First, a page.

Educational Selectivity of Migrants and Current School Enrollment in Four Sub-Saharan African Countries
Sophia Chae, Guttmacher Institute
Jennifer E. Glick, Arizona State University
Migration may impact children in sending households but the direction and consistency of the association between migration and children’s schooling remains unclear. Taking advantage of comparable data across four settings of labor migration in Africa, this paper addresses the extent to which children’s school enrollment is higher in households engaged in labor migration than in non-migrant households. We hypothesize that educational selection into migration may explain differential outcomes among children in migrant sending households. The results suggest that higher school enrollment in migrant sending households is related to the educational selectivity of migrants. Children in Burkina Faso, Kenya, and Senegal who live in households where migrants are positively selected are more likely to be enrolled in school than their peers in non-migrant households. Nigeria is the only country where no association exists between educational selectivity of migrants and current school enrollment.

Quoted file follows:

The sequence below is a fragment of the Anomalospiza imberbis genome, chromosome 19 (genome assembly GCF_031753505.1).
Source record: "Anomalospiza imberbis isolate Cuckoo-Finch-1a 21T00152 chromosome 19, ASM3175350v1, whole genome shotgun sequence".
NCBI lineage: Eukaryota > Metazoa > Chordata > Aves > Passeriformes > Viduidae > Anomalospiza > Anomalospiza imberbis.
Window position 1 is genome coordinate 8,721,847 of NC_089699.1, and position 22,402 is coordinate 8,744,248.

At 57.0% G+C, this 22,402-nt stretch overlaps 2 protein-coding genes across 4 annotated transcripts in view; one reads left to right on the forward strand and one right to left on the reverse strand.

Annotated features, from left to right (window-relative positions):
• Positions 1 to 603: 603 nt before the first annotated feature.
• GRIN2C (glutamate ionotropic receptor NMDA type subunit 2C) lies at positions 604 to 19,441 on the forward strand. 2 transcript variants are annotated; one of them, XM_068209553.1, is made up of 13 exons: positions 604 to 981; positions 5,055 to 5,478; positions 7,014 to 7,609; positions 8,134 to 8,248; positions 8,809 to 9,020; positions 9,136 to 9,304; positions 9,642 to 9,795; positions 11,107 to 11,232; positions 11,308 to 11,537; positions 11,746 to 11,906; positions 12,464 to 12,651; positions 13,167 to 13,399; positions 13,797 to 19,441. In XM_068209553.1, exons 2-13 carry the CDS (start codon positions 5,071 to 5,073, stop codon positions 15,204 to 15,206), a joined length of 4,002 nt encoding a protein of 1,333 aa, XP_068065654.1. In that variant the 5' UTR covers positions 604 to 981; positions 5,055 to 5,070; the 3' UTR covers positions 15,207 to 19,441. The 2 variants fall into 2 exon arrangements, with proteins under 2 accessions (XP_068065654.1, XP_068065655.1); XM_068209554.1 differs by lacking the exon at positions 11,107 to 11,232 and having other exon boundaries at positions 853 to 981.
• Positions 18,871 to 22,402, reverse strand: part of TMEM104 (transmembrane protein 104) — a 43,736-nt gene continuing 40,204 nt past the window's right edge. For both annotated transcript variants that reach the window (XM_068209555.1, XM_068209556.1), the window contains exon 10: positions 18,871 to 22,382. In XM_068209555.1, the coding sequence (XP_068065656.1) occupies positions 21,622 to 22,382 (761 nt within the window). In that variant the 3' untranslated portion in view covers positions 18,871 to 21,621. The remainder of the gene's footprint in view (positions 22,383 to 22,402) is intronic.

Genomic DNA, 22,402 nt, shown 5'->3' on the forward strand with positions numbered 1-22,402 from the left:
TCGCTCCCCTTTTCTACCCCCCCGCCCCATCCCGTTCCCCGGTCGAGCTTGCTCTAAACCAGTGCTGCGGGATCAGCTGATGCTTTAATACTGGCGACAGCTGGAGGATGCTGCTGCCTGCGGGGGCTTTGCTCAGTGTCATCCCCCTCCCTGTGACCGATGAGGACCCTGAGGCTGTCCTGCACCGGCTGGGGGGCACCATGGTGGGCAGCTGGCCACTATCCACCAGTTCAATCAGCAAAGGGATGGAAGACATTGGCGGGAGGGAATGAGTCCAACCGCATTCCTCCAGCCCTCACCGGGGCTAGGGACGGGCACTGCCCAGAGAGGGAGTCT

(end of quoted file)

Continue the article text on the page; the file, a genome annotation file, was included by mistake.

Presented in Session 10: Migration and Families